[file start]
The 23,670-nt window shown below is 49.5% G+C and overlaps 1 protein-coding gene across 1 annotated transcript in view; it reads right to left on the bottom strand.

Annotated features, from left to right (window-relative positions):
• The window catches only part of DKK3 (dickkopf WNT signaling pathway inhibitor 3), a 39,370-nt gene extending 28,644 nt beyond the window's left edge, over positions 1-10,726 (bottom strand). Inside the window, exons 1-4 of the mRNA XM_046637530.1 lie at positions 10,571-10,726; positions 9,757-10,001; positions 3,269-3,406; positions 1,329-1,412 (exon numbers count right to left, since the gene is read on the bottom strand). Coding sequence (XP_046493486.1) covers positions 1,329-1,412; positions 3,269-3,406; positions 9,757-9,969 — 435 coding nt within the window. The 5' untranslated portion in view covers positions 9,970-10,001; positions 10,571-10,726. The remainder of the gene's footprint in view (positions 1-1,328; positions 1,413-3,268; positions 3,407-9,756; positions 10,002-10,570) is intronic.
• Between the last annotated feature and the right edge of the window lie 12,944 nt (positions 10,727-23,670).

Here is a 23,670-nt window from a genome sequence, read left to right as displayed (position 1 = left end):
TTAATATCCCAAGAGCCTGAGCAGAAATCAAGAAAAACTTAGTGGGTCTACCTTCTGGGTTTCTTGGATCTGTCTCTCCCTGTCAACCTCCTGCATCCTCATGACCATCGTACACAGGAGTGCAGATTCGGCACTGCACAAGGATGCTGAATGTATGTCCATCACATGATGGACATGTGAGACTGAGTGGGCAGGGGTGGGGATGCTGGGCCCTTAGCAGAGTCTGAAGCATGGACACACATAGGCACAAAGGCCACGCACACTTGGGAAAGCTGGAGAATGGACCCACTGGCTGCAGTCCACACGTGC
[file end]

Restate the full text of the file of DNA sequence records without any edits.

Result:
The 23,670-nt window shown below is 49.5% G+C and overlaps 1 protein-coding gene across 1 annotated transcript in view; it reads right to left on the bottom strand.

Annotated features, from left to right (window-relative positions):
• The window catches only part of DKK3 (dickkopf WNT signaling pathway inhibitor 3), a 39,370-nt gene extending 28,644 nt beyond the window's left edge, over positions 1-10,726 (bottom strand). Inside the window, exons 1-4 of the mRNA XM_046637530.1 lie at positions 10,571-10,726; positions 9,757-10,001; positions 3,269-3,406; positions 1,329-1,412 (exon numbers count right to left, since the gene is read on the bottom strand). Coding sequence (XP_046493486.1) covers positions 1,329-1,412; positions 3,269-3,406; positions 9,757-9,969 — 435 coding nt within the window. The 5' untranslated portion in view covers positions 9,970-10,001; positions 10,571-10,726. The remainder of the gene's footprint in view (positions 1-1,328; positions 1,413-3,268; positions 3,407-9,756; positions 10,002-10,570) is intronic.
• Between the last annotated feature and the right edge of the window lie 12,944 nt (positions 10,727-23,670).

Here is a 23,670-nt window from a genome sequence, read left to right as displayed (position 1 = left end):
TTAATATCCCAAGAGCCTGAGCAGAAATCAAGAAAAACTTAGTGGGTCTACCTTCTGGGTTTCTTGGATCTGTCTCTCCCTGTCAACCTCCTGCATCCTCATGACCATCGTACACAGGAGTGCAGATTCGGCACTGCACAAGGATGCTGAATGTATGTCCATCACATGATGGACATGTGAGACTGAGTGGGCAGGGGTGGGGATGCTGGGCCCTTAGCAGAGTCTGAAGCATGGACACACATAGGCACAAAGGCCACGCACACTTGGGAAAGCTGGAGAATGGACCCACTGGCTGCAGTCCACACGTGC